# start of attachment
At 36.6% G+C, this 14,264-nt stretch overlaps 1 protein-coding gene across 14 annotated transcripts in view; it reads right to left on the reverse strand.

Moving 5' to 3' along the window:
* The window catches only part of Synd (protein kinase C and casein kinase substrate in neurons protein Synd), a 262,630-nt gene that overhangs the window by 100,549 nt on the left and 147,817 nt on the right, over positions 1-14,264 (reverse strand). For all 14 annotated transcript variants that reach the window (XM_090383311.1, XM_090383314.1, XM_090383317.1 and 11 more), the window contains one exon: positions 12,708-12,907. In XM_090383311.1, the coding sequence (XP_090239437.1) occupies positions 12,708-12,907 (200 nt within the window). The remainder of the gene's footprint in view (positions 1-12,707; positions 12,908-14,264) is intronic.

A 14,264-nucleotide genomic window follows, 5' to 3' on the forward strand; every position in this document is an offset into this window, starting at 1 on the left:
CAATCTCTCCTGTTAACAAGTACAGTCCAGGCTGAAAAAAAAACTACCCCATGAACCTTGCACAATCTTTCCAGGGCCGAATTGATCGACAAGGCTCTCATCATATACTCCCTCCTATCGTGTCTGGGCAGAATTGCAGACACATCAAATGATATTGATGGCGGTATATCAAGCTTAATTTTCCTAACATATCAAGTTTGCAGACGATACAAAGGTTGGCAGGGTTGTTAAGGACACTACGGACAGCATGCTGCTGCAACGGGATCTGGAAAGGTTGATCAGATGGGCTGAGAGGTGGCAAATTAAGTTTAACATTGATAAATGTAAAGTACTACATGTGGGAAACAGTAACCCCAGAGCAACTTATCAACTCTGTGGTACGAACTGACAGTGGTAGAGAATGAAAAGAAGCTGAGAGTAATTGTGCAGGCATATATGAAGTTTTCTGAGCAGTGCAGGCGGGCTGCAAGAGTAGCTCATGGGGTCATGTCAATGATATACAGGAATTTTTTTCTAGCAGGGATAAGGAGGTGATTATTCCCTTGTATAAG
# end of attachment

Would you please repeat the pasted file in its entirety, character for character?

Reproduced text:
At 36.6% G+C, this 14,264-nt stretch overlaps 1 protein-coding gene across 14 annotated transcripts in view; it reads right to left on the reverse strand.

Moving 5' to 3' along the window:
* The window catches only part of Synd (protein kinase C and casein kinase substrate in neurons protein Synd), a 262,630-nt gene that overhangs the window by 100,549 nt on the left and 147,817 nt on the right, over positions 1-14,264 (reverse strand). For all 14 annotated transcript variants that reach the window (XM_090383311.1, XM_090383314.1, XM_090383317.1 and 11 more), the window contains one exon: positions 12,708-12,907. In XM_090383311.1, the coding sequence (XP_090239437.1) occupies positions 12,708-12,907 (200 nt within the window). The remainder of the gene's footprint in view (positions 1-12,707; positions 12,908-14,264) is intronic.

A 14,264-nucleotide genomic window follows, 5' to 3' on the forward strand; every position in this document is an offset into this window, starting at 1 on the left:
CAATCTCTCCTGTTAACAAGTACAGTCCAGGCTGAAAAAAAAACTACCCCATGAACCTTGCACAATCTTTCCAGGGCCGAATTGATCGACAAGGCTCTCATCATATACTCCCTCCTATCGTGTCTGGGCAGAATTGCAGACACATCAAATGATATTGATGGCGGTATATCAAGCTTAATTTTCCTAACATATCAAGTTTGCAGACGATACAAAGGTTGGCAGGGTTGTTAAGGACACTACGGACAGCATGCTGCTGCAACGGGATCTGGAAAGGTTGATCAGATGGGCTGAGAGGTGGCAAATTAAGTTTAACATTGATAAATGTAAAGTACTACATGTGGGAAACAGTAACCCCAGAGCAACTTATCAACTCTGTGGTACGAACTGACAGTGGTAGAGAATGAAAAGAAGCTGAGAGTAATTGTGCAGGCATATATGAAGTTTTCTGAGCAGTGCAGGCGGGCTGCAAGAGTAGCTCATGGGGTCATGTCAATGATATACAGGAATTTTTTTCTAGCAGGGATAAGGAGGTGATTATTCCCTTGTATAAG